He is more than able, and willing, to take care of me.

I will rest in His loving care.

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Prone to Panic

“A southeastern Idaho ranch lost 176 sheep as the animals ran in fear from two wolves…”

This story on my Facebook newsfeed the other day caught my attention.  Curious, I clicked on the link to read more.

According to the owner of the sheep ranch, 119 lambs and 57 ewes were lost in the early morning ambush.  But less than a dozen sheep actually perished from injuries inflicted by the wolves.   The vast majority died from…asphyxiation.  What?  Reporter Mike Koshmrl of the Jackson Hole Daily explains:  “Running downhill in a panic, about 165 sheep from the (herd) were killed, trampled and smothered in their terror.”

The panic attack was more deadly than the wolf attack.

I did some research.  Apparently for skittish sheep, this is not that unusual.  “Even if sheep are not directly bitten or survive an attack, they may die from panic…” (Storey’s Guide to Raising Sheep)  How needless.  How sad.

I’m reminded that I too am a sheep prone to panic.

This is especially true for me in the wee hours of the morning, when a bad dream or a full bladder disrupt peaceful slumber.  In the dark, semi-conscious, I’m more vulnerable to cries of wolf.  Within minutes, “…my anxious thoughts multiply within me…” (Psalm 94:19a, NAS).  And once spooked, fears, doubts and insecurities can stampede into a suffocating pileup at the base of a hill called Reason.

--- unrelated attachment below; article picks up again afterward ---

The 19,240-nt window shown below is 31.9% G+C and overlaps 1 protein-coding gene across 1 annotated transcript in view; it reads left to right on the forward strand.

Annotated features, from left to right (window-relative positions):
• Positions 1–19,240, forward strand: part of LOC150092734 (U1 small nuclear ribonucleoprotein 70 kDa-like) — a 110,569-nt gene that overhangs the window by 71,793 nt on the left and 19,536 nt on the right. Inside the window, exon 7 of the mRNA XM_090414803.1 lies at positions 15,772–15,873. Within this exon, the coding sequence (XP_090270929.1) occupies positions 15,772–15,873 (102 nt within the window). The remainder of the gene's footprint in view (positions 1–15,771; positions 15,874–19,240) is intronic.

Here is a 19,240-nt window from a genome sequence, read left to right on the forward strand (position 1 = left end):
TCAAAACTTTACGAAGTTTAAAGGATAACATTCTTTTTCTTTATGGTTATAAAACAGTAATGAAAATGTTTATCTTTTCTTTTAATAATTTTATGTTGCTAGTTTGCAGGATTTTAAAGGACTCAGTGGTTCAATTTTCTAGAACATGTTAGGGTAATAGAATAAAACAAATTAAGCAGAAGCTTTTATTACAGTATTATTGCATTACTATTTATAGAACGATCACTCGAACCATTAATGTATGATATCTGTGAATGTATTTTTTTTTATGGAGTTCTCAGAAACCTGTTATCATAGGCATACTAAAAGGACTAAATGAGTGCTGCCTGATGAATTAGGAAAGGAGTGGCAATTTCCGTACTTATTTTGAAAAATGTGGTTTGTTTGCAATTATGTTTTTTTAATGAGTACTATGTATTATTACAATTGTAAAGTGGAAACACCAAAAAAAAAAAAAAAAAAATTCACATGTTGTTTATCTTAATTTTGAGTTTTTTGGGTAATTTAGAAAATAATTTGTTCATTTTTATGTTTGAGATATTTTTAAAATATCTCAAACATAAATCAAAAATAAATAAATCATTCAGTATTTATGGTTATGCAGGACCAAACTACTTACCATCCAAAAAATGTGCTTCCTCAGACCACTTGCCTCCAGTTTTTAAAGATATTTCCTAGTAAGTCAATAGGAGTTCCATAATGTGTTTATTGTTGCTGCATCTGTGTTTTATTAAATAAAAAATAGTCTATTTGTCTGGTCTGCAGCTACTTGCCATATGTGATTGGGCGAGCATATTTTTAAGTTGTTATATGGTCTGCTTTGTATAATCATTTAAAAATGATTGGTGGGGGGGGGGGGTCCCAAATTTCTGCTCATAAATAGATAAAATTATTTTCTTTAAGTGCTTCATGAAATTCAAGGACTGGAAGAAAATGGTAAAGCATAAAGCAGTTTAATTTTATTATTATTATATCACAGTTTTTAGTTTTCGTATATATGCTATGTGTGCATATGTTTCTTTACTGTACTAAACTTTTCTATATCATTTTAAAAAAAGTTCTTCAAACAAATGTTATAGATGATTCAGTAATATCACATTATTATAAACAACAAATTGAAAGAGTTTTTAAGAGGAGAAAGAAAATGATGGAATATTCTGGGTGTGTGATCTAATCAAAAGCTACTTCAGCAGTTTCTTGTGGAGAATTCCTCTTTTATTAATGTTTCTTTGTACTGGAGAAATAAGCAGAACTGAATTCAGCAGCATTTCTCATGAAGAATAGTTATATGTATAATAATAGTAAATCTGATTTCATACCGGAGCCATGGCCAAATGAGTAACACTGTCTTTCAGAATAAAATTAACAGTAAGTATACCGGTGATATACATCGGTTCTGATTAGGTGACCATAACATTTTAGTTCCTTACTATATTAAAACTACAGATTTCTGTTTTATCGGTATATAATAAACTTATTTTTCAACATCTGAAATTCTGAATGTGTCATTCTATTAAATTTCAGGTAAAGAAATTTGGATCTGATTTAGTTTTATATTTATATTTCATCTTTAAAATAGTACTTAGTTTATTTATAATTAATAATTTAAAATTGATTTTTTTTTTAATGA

Carrying me right along with them.

What’s a sheep to do?

I have learned over the years to try not to put too much stock into thoughts that intrude in the middle of the night.  Darkness has a way of distorting reality and magnifying problems.  The light of day mercifully illumines Truth.

A definition of faith that I’ve always liked and remembered is this:

“Faith is a refusal to panic.” (David Martyn Lloyd-Jones)

Now if I could just remember to apply it!  For once runaway fears take off, they can be next to impossible to corral.  That’s when I bleat out a plaintive cry for help…

Shepherds and ranchers will go to great lengths to protect their flock from wolves and other predators.  Realistically, they can’t be out in the fields with their animals 24/7.  I was intrigued to learn that some ranch owners have implemented a creative solution known as “livestock guardians.”   Sheep specialist Susan Schoenian describes their function:  “A livestock guardian generally stays with the sheep without harming them and aggressively repels predators.”  Certain breeds of dogs, llamas, and donkeys have proven to be very effective in this role.

I love the beauty and serenity in this picture of a faithful livestock guardian on the job:

Livestock guardian dog

And I realize…God is not only our Shepherd.  He is also our Guardian.

“Once you were like sheep who wandered away.  But now you have turned to your Shepherd, the Guardian of your souls.”  (1 Peter 2:25, NLT)

This Shepherd is not distant or detached.  He is an ever-present Guardian, right smack dab in the middle of the flock.  He is alert and attentive to His timid sheep’s cries for help.  He instantly knows when they’re under attack from doubts within or threats without, whether real or imagined.  There’s no need to push the panic button with Him on the scene.  Sheep in His care can rest, secure in His love, safe in His protection.

I’m His sheep.  He is with me.

As a result I can confidently declare:

“The Lord is my Shepherd, I shalt not…panic!”

Let’s Keep Calm and Trust On!

(Note:  “Guardian” is another great song we sing in church!  You can listen here: )